There’s a lot of paperwork and administration involved when you get to the higher levels of being a professor. You don’t always see that, and that’s not always my favorite. I like doing the science, but I don’t like filling out paperwork. Maybe I had a unique experience because my father was a scientist, so I kind of knew, in a sense, what I was getting myself into as I observed my father’s career. Because of that, I didn’t want to be a scientist for a long time, but then of course, here I am, a scientist!
(Credit: Edwin Remsberg)
I get up really early, and I teach and practice yoga. I’m a very big proponent of making sure that you take care of your mental and physical health outside of all the science that we do. After that and before the pandemic, I would Metro to work. Then depending on the day, I would be doing work like reading papers or grading papers. I teach two different courses. I teach global food systems in the spring, which is like a sophomore, second year class. We look at all sorts of things like food waste, sustainable ag systems around the world, and equity or lack of equity in the food systems. In the fall, I teach agroecology. I would teach a class, and then I would probably be reading and grading more papers/admin stuff later on. That’s during the school year. During the summer, I’m in the field a lot. I go down to the field and collect data on water, soil, and plant samples. I’m also a biogeochemist, so I look at nutrients in those samples like nitrogen, phosphorus, and carbon. Every day is different. Variety is the spice of life!
You have to be very dedicated to setting a good work-life balance. Especially when you first start as a professor, it’s really hard to draw boundaries because there is so much expected of you, and the stakes are so high. You’re trying to get tenure, find graduate students, and you haven’t made a name for yourself yet. Even your colleagues in the department are like, “Who is this person; are they real?” I definitely didn’t get a lot of sleep my first couple of years, but I always exercised. Now, I’m better about trying to go to bed at a certain time. Having some sort of exercise routine is something that I try to promote in my students as well. In my classes we have a yoga break in the middle class where we stand up and stretch. There’s so many studies that show that endorphins and making sure that you stay physically active keeps all the brain juices flowing.
Obviously, there are skills that you can learn, but then there are just traits that you might have. Curious people who are observant make really good scientists. Skill wise, I think being a good communicator, writer, and speaker is really important. I’ve found that by just being a human being, in the sense that being collegial to build collaborations that work and last and to get grants where you can say that you’re really working in an interdisciplinary team, has been really valuable to me. Other skills like hard skills would be learning how to write a budget that works, staying on top of it, and being organized. There are also managerial skills that are necessary that you are not trained to do. Let me tell you, everyone’s different, and what works for one student is going to be the wrong approach for another. For instance, I had one student who really needed a lot of pushing and encouragement, and then they ended up thriving. I have another student who is just always sending me wonderful manuscripts. So you get to know which people to let fly and do their own thing and which people you need to be on top of. They don’t tell you that a lot of being a scientist is like being a manager.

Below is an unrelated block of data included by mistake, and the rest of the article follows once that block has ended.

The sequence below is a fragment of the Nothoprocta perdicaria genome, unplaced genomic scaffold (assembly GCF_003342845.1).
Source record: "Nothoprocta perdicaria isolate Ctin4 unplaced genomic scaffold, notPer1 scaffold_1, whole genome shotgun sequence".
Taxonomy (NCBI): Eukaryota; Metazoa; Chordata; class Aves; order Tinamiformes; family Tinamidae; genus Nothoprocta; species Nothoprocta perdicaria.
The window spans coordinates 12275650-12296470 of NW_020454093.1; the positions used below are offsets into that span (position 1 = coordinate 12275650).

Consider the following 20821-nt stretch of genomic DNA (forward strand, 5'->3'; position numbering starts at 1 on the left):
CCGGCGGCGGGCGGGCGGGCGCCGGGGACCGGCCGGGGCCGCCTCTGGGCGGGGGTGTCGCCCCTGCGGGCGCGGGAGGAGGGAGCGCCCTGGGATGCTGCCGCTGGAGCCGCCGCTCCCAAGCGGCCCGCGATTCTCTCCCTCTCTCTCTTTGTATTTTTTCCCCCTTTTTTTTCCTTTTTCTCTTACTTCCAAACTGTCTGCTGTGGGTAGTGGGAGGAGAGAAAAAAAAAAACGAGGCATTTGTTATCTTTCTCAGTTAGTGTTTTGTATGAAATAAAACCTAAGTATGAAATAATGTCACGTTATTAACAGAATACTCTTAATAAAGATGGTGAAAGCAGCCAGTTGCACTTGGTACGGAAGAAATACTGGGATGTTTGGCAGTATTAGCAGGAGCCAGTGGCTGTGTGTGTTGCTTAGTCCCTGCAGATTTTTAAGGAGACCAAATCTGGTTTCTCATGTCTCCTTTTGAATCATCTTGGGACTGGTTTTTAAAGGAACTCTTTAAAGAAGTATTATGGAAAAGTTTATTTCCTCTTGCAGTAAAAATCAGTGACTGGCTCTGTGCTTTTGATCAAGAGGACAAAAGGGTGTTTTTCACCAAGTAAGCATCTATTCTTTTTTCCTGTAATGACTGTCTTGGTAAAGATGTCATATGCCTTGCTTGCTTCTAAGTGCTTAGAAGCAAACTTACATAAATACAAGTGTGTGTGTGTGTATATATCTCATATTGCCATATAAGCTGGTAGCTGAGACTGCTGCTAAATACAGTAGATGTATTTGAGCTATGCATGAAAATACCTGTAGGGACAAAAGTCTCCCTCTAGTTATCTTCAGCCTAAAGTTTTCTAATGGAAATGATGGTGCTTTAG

(Credit: Edwin Remsberg)
Yes, and I love that about the work that I do. We have a lot of wonderful, amazing, great women scientists that I work with. I sometimes joke that I see myself as a connector. I cannot do the work I want to do by myself, so I’ll find people who I can connect with and be like you two should work together on this. I think what’s wonderful about agroecology is that we’re all working towards this common goal of trying to improve sustainable ag systems, so there’s not a lot of rivalry. People say that academia is so competitive and maybe in some fields. I just experience a lot of people who are just great working together, and I feel very lucky because of that. I don’t feel that competitive edge at all. I mean, we’re all competing for money from the government for these projects, but it doesn’t feel the same; there’s not an intellectual competition, and it’s much more collaborative.
Well, it’s a new field so you can make whatever you want of it! You can be an agroecologist and love insects, and you can be like, I want to look at positive insect interaction. A lot of people who are interested in general ecology where you’re looking at natural systems, I think it can be blended pretty easily now into agroecology. It’s a really exciting field where you get to work with farmers who are great and produce the food that we eat and keep us alive. You get to ask really cool questions, and I love that it feels very practical and worthwhile. I feel like I’m making a difference in my research. I can see that the water is not clear, because there’s all these pollutants in it, and then I can try to come up with a way to improve that. The people are great, and I highly recommend people becoming agroecologists.
Gosh, I wish I had a crystal ball. One thing we’re on the precipice of is with all of the sensor technology now, you can have moisture sensors that can tell you really detailed information. For instance, (this is not work that I do but it’s work that a colleague does) imagine a situation where you’re trying to water your strawberries, and you don’t want to overwater them, because it’s wasting water. But, you can’t be out there personally testing the soil to figure it out. So now there are these sensors that you can use that can send a signal to a cloud based computing platform that knows when it’s time to turn on the irrigation. Your strawberries will get watered, and then the sensor will be like, ‘that’s enough, we’re good’, and it will shut it off. We call this precision agriculture. As our sensor technology and data computing systems have expanded, it’s really expanded our ability to use IT and technology in agriculture.
Of course, something that I’m thinking about because of the pandemic is finally seeing people turning more towards the importance of focusing on food security, access, and justice. I’m hoping to see more attention being paid to the social areas of agroecology. Agroecology actually had its roots as a peasant movement, so it really was a social movement before it was such a science. I’m really excited to see more people thinking about how we can make our food systems more sustainable for everybody and not just for those of us who can shop at Whole Foods!